Einstein’s colleagues could only regret that he had chosen to follow a path separate from the rest. As Born wrote: ‘Many of us regard this as a tragedy—for him, as he gropes his way in loneliness, and for us, who miss our leader and standard-bearer.’ To Einstein himself the choice was inevitable. He was prepared for the ‘accusation’ brought against him sometimes ‘in the friendliest of fashions’, but sometimes not: he was accused of ‘rigid adherence to classical theory’. But, he wrote, it was not so easy to declare guilt or innocence of this charge ‘because it is by no means immediately clear what is meant by “classical theory” ’. Newtonian mechanics was a classical theory, but it had not been an acceptable claimant as the fundamental theory underlying physics since the introduction of field theory. Field theories were never completed—neither Maxwell’s theory of electromagnetism nor his own theory of gravitation—since they were never extended to include the sources of the field in a non-singular way. Einstein did plead guilty to adherence to the programme of field theory; for it was his hope that a complete field theory would provide the basis for all of physics, giving that complete description he missed in the quantum mechanics he had helped so much to develop. He saw his whole career as striving to create a new unified foundation for physics. That was what he meant when he ended his scientific autobiography by writing that he had tried to show ‘how the efforts of a life hang together and why they have led to expectations of a definite form’.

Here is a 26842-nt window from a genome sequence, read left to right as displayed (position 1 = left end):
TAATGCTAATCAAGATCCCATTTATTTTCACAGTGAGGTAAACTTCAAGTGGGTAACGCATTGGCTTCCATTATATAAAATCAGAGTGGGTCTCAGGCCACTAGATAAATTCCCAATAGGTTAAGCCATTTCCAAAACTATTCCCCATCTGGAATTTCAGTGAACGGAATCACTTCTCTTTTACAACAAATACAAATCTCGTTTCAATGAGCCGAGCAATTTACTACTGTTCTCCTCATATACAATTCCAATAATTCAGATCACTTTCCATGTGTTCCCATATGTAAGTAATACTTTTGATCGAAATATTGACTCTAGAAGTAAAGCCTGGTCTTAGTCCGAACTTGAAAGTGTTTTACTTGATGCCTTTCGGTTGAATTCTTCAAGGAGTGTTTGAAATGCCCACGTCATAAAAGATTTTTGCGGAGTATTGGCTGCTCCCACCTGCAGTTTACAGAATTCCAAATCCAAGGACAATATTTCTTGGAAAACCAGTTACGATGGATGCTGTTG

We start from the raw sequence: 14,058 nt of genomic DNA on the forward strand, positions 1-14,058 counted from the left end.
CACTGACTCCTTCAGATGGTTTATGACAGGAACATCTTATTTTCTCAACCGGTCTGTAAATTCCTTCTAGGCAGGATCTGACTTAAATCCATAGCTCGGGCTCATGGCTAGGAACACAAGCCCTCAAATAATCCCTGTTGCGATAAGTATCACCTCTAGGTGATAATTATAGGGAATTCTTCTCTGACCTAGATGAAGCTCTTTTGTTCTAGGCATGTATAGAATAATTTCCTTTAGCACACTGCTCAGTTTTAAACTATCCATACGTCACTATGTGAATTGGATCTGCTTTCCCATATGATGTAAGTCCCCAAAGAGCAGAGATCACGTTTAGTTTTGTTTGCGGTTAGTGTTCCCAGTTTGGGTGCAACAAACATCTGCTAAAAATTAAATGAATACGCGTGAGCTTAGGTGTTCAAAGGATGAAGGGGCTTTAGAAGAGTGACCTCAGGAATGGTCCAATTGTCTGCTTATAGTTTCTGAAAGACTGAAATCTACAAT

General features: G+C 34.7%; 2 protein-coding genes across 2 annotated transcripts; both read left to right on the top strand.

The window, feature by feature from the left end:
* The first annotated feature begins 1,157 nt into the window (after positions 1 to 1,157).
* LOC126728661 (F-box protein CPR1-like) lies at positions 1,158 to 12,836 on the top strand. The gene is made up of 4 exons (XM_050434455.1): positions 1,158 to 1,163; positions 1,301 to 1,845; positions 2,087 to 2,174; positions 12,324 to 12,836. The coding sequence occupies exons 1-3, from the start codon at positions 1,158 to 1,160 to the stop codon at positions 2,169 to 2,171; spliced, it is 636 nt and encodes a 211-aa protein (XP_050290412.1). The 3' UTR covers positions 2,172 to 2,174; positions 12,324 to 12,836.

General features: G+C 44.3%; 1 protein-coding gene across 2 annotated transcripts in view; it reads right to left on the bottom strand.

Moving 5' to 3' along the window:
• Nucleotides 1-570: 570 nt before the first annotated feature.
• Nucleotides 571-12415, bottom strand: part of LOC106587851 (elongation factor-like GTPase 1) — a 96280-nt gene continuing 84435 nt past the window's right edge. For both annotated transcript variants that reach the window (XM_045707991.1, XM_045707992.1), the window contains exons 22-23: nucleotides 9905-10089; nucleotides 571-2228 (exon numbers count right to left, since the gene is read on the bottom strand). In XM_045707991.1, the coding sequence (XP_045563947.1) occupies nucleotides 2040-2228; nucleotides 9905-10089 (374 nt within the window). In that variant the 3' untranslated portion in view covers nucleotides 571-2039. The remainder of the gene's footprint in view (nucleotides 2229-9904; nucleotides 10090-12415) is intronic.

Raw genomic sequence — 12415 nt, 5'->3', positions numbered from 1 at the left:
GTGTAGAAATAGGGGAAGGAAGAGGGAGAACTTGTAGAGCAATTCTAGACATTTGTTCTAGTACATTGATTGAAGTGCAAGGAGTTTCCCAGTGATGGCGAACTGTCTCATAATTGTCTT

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References
Einstein’s first paper on quanta. The Natural Philosopher, 2(1963), 59-86.

Einstein, specific heats, and the early quantum theory. Science, 148(3667), 173-180.

Einstein and the wave-particle duality. Bobbs-Merrill, 1964.

The First Phase of the Bohr-Einstein Dialogue, in Historical Studies in the Physical Sciences, Vol. 2 (1970), pp. iv, 1-39

Einstein and the development of quantum physics, in Einstein: A Centenary Volume, Harvard University Press, 1979 The First Phase of the Bohr-Einstein Dialogue